The comment posted on Caught One by eastcoastdweller really got me thinking. I stared at the computer screen and totally agreed with his comment. I couldn’t think of anything to reply back to it. On my way home, I thought of a similar comment that I had read in a novel a few years back. Here it is;
We’ve reached a critical mass point where the amount of memory we have externalized in books and databases (to name but a few sources) now exceeds the amount of memory contained within our collective biological bodies. In other words, there’s more memory “out there” than exists inside “all of us.” We’ve peripheralized our essence.
That quote comes from Microserfs by Douglas Coupland. It is a really great read and if you get a chance I recommend it. There are some really interesting observations made throughout the entire novel. This passage is interesting because it implies that we aren’t as smart as we used to be.
Information is king these days. It doesn’t seem to matter if you know anything. You can Google it, you can phone and ask someone, you can find the information out there, somewhere. And if all the information you could possibly need is out there somewhere, then maybe it is not important to know anything. Maybe it is more important to know where to find the answers.
I don’t agree with this method of thinking that seems to have taken over common sense. For instance, do you need to know how to do any mathematical computations if you know how to use a calculator? Kids seem to think so these days. Even when I show them that I can do some computations quicker in my head, they shake theirs at me and then continue to punch the buttons.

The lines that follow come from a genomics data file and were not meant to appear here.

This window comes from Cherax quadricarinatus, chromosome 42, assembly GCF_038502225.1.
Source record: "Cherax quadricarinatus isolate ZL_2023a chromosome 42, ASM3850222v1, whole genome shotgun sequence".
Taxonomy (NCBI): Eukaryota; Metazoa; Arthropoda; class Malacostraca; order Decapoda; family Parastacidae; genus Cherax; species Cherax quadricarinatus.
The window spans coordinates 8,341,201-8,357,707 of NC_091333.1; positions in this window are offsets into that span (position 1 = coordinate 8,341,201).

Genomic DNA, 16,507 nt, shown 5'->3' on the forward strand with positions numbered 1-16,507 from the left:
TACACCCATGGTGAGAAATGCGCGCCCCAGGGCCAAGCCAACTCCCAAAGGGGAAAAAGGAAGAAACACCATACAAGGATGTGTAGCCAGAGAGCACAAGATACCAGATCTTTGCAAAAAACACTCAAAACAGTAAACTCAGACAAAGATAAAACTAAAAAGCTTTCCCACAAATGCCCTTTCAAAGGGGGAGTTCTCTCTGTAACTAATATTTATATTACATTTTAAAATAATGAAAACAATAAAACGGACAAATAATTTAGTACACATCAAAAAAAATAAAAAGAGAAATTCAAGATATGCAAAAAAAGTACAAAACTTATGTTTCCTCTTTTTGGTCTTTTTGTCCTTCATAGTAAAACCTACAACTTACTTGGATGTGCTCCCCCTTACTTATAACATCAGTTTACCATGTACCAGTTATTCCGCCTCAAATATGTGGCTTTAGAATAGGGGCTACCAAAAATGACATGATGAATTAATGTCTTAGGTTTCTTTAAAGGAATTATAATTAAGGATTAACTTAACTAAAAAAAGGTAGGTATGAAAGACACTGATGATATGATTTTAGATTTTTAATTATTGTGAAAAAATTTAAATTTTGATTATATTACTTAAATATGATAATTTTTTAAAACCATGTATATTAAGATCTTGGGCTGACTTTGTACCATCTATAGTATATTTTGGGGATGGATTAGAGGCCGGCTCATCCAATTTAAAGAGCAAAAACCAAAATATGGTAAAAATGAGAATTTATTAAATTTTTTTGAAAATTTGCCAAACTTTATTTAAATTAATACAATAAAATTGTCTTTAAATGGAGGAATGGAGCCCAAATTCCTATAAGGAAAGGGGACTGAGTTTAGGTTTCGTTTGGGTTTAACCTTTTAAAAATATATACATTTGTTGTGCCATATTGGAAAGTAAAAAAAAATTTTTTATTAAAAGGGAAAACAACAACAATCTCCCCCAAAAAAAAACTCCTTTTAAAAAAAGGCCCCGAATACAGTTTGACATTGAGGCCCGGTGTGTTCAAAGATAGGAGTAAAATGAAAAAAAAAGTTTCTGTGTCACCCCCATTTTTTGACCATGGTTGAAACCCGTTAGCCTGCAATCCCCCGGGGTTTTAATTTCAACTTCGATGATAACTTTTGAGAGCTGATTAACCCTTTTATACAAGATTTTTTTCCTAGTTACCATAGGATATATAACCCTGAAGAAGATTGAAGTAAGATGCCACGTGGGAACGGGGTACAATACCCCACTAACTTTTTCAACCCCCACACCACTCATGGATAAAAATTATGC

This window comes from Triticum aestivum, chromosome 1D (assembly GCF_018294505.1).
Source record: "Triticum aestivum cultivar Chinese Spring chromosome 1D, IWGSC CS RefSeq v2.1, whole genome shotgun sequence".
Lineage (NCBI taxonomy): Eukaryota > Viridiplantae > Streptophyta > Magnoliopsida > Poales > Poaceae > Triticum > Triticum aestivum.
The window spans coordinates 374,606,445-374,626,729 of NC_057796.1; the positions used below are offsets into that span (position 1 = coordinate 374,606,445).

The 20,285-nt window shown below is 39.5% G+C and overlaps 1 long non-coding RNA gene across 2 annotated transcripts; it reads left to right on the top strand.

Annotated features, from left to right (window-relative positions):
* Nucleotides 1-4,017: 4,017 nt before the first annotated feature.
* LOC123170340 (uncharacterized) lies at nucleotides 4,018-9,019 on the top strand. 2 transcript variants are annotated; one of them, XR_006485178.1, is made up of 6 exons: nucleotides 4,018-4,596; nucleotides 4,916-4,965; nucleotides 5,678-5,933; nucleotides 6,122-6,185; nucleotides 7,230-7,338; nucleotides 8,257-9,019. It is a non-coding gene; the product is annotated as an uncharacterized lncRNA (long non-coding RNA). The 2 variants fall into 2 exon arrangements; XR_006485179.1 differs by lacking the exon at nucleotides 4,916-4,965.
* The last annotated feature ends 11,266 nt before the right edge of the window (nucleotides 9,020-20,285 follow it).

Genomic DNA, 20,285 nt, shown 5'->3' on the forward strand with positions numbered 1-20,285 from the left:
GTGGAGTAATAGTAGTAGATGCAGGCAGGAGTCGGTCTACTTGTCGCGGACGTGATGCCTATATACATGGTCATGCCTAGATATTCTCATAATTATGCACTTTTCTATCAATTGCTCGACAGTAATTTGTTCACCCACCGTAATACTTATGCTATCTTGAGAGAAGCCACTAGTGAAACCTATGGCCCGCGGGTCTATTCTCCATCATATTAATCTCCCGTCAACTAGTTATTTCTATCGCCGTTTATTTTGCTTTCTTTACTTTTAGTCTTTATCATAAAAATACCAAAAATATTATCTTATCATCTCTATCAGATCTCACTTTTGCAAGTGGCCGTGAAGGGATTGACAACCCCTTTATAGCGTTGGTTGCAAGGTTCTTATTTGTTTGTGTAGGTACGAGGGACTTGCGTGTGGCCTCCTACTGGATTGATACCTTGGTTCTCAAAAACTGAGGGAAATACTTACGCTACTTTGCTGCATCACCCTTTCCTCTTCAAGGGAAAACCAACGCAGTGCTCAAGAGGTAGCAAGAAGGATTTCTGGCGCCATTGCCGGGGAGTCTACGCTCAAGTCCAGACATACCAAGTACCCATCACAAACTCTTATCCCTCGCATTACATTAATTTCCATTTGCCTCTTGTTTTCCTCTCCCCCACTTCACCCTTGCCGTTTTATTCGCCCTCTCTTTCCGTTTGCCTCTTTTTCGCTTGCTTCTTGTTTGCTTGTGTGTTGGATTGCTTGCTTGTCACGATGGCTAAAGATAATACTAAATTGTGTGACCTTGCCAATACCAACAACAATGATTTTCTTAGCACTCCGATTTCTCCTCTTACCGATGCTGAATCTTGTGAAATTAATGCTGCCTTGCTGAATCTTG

So it seems that imagination and creative thinking are going by the wayside. Perhaps Coupland was right. Maybe we are pushing an essential part of ourselves to the side and forgetting about it. We are slowly losing our imagination and critical thinking skills. We depend on other people to imagine for us when we consume the arts (television, movies, music.)
We rely on fancy toys for our kids to play with so they don’t need to think. When I was a kid, the toy cars made no electronic noises but they always drove around our house noisily. I provided the noise, Vroom vroom! We played imaginative games with very little equipment.
It seems to me like critical thinking and imagination are not valued as much as they used to be. I think it is time that we stopped to think about this issue.